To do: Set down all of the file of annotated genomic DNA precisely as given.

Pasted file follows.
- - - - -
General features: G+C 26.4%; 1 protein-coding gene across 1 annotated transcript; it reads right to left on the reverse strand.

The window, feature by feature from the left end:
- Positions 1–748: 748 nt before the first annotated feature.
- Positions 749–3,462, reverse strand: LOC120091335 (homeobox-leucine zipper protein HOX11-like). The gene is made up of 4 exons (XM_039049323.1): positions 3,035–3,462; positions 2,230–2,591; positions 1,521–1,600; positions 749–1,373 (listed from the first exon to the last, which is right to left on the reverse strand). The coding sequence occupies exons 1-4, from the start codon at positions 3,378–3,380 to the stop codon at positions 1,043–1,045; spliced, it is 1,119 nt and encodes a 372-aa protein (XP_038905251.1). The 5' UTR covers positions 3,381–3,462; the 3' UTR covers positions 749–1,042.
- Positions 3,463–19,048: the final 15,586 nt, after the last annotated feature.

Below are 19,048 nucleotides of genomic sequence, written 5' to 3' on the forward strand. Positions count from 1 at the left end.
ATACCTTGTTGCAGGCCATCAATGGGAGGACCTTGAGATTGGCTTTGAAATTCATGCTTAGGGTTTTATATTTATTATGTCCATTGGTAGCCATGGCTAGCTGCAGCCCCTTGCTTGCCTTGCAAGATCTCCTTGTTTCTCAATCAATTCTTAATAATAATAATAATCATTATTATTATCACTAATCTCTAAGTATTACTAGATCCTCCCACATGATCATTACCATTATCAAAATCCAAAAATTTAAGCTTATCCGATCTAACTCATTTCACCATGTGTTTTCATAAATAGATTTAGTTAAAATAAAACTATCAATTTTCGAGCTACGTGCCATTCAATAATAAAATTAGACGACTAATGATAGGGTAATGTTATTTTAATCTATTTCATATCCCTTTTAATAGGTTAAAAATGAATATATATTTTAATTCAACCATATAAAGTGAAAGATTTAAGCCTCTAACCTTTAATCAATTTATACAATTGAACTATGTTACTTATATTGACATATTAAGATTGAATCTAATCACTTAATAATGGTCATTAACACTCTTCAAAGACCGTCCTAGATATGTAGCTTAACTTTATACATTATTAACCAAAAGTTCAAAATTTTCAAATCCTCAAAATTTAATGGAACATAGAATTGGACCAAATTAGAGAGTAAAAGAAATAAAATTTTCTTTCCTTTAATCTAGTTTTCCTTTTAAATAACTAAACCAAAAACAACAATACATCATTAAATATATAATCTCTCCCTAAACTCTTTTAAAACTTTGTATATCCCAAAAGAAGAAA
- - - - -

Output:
General features: G+C 26.4%; 1 protein-coding gene across 1 annotated transcript; it reads right to left on the reverse strand.

The window, feature by feature from the left end:
- Positions 1–748: 748 nt before the first annotated feature.
- Positions 749–3,462, reverse strand: LOC120091335 (homeobox-leucine zipper protein HOX11-like). The gene is made up of 4 exons (XM_039049323.1): positions 3,035–3,462; positions 2,230–2,591; positions 1,521–1,600; positions 749–1,373 (listed from the first exon to the last, which is right to left on the reverse strand). The coding sequence occupies exons 1-4, from the start codon at positions 3,378–3,380 to the stop codon at positions 1,043–1,045; spliced, it is 1,119 nt and encodes a 372-aa protein (XP_038905251.1). The 5' UTR covers positions 3,381–3,462; the 3' UTR covers positions 749–1,042.
- Positions 3,463–19,048: the final 15,586 nt, after the last annotated feature.

Below are 19,048 nucleotides of genomic sequence, written 5' to 3' on the forward strand. Positions count from 1 at the left end.
ATACCTTGTTGCAGGCCATCAATGGGAGGACCTTGAGATTGGCTTTGAAATTCATGCTTAGGGTTTTATATTTATTATGTCCATTGGTAGCCATGGCTAGCTGCAGCCCCTTGCTTGCCTTGCAAGATCTCCTTGTTTCTCAATCAATTCTTAATAATAATAATAATCATTATTATTATCACTAATCTCTAAGTATTACTAGATCCTCCCACATGATCATTACCATTATCAAAATCCAAAAATTTAAGCTTATCCGATCTAACTCATTTCACCATGTGTTTTCATAAATAGATTTAGTTAAAATAAAACTATCAATTTTCGAGCTACGTGCCATTCAATAATAAAATTAGACGACTAATGATAGGGTAATGTTATTTTAATCTATTTCATATCCCTTTTAATAGGTTAAAAATGAATATATATTTTAATTCAACCATATAAAGTGAAAGATTTAAGCCTCTAACCTTTAATCAATTTATACAATTGAACTATGTTACTTATATTGACATATTAAGATTGAATCTAATCACTTAATAATGGTCATTAACACTCTTCAAAGACCGTCCTAGATATGTAGCTTAACTTTATACATTATTAACCAAAAGTTCAAAATTTTCAAATCCTCAAAATTTAATGGAACATAGAATTGGACCAAATTAGAGAGTAAAAGAAATAAAATTTTCTTTCCTTTAATCTAGTTTTCCTTTTAAATAACTAAACCAAAAACAACAATACATCATTAAATATATAATCTCTCCCTAAACTCTTTTAAAACTTTGTATATCCCAAAAGAAGAAA